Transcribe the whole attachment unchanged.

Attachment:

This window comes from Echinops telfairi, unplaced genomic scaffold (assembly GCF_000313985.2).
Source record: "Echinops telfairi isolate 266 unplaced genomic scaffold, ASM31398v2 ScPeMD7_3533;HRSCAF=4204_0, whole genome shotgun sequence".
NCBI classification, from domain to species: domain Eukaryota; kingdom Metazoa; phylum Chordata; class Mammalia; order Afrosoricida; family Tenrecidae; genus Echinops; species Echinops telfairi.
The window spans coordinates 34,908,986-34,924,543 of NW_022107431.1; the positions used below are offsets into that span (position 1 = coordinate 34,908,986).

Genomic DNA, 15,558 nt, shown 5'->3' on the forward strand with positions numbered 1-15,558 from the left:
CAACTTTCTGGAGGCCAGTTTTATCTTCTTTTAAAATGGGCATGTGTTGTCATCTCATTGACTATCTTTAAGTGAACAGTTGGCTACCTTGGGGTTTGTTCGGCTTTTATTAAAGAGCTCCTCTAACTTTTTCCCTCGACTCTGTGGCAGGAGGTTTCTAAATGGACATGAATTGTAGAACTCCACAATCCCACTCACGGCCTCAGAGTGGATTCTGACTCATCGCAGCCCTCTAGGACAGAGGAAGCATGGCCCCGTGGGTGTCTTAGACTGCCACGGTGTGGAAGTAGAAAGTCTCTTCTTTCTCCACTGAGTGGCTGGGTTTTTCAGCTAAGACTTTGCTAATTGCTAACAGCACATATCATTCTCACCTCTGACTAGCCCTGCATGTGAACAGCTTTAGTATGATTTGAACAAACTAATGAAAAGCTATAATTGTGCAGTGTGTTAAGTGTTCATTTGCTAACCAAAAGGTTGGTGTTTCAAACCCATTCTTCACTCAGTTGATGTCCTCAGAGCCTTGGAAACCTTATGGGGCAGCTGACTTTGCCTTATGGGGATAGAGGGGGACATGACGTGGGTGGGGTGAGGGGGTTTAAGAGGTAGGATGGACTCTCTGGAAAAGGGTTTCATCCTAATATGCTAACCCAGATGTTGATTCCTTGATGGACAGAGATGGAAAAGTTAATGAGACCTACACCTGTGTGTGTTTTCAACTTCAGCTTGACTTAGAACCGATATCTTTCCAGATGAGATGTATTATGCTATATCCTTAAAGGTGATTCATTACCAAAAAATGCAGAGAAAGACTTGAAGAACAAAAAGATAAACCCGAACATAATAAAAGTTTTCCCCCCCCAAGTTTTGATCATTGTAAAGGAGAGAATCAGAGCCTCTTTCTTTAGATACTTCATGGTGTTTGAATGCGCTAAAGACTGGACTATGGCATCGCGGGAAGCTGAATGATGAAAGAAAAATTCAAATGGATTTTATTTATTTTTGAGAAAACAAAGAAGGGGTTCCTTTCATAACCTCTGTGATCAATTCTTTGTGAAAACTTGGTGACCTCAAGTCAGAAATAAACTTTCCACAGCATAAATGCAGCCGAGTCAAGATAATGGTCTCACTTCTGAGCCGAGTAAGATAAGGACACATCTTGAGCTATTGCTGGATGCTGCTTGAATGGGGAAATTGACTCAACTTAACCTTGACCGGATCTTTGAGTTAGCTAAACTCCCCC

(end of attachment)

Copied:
This window comes from Echinops telfairi, unplaced genomic scaffold (assembly GCF_000313985.2).
Source record: "Echinops telfairi isolate 266 unplaced genomic scaffold, ASM31398v2 ScPeMD7_3533;HRSCAF=4204_0, whole genome shotgun sequence".
NCBI classification, from domain to species: domain Eukaryota; kingdom Metazoa; phylum Chordata; class Mammalia; order Afrosoricida; family Tenrecidae; genus Echinops; species Echinops telfairi.
The window spans coordinates 34,908,986-34,924,543 of NW_022107431.1; the positions used below are offsets into that span (position 1 = coordinate 34,908,986).

Genomic DNA, 15,558 nt, shown 5'->3' on the forward strand with positions numbered 1-15,558 from the left:
CAACTTTCTGGAGGCCAGTTTTATCTTCTTTTAAAATGGGCATGTGTTGTCATCTCATTGACTATCTTTAAGTGAACAGTTGGCTACCTTGGGGTTTGTTCGGCTTTTATTAAAGAGCTCCTCTAACTTTTTCCCTCGACTCTGTGGCAGGAGGTTTCTAAATGGACATGAATTGTAGAACTCCACAATCCCACTCACGGCCTCAGAGTGGATTCTGACTCATCGCAGCCCTCTAGGACAGAGGAAGCATGGCCCCGTGGGTGTCTTAGACTGCCACGGTGTGGAAGTAGAAAGTCTCTTCTTTCTCCACTGAGTGGCTGGGTTTTTCAGCTAAGACTTTGCTAATTGCTAACAGCACATATCATTCTCACCTCTGACTAGCCCTGCATGTGAACAGCTTTAGTATGATTTGAACAAACTAATGAAAAGCTATAATTGTGCAGTGTGTTAAGTGTTCATTTGCTAACCAAAAGGTTGGTGTTTCAAACCCATTCTTCACTCAGTTGATGTCCTCAGAGCCTTGGAAACCTTATGGGGCAGCTGACTTTGCCTTATGGGGATAGAGGGGGACATGACGTGGGTGGGGTGAGGGGGTTTAAGAGGTAGGATGGACTCTCTGGAAAAGGGTTTCATCCTAATATGCTAACCCAGATGTTGATTCCTTGATGGACAGAGATGGAAAAGTTAATGAGACCTACACCTGTGTGTGTTTTCAACTTCAGCTTGACTTAGAACCGATATCTTTCCAGATGAGATGTATTATGCTATATCCTTAAAGGTGATTCATTACCAAAAAATGCAGAGAAAGACTTGAAGAACAAAAAGATAAACCCGAACATAATAAAAGTTTTCCCCCCCCAAGTTTTGATCATTGTAAAGGAGAGAATCAGAGCCTCTTTCTTTAGATACTTCATGGTGTTTGAATGCGCTAAAGACTGGACTATGGCATCGCGGGAAGCTGAATGATGAAAGAAAAATTCAAATGGATTTTATTTATTTTTGAGAAAACAAAGAAGGGGTTCCTTTCATAACCTCTGTGATCAATTCTTTGTGAAAACTTGGTGACCTCAAGTCAGAAATAAACTTTCCACAGCATAAATGCAGCCGAGTCAAGATAATGGTCTCACTTCTGAGCCGAGTAAGATAAGGACACATCTTGAGCTATTGCTGGATGCTGCTTGAATGGGGAAATTGACTCAACTTAACCTTGACCGGATCTTTGAGTTAGCTAAACTCCCCC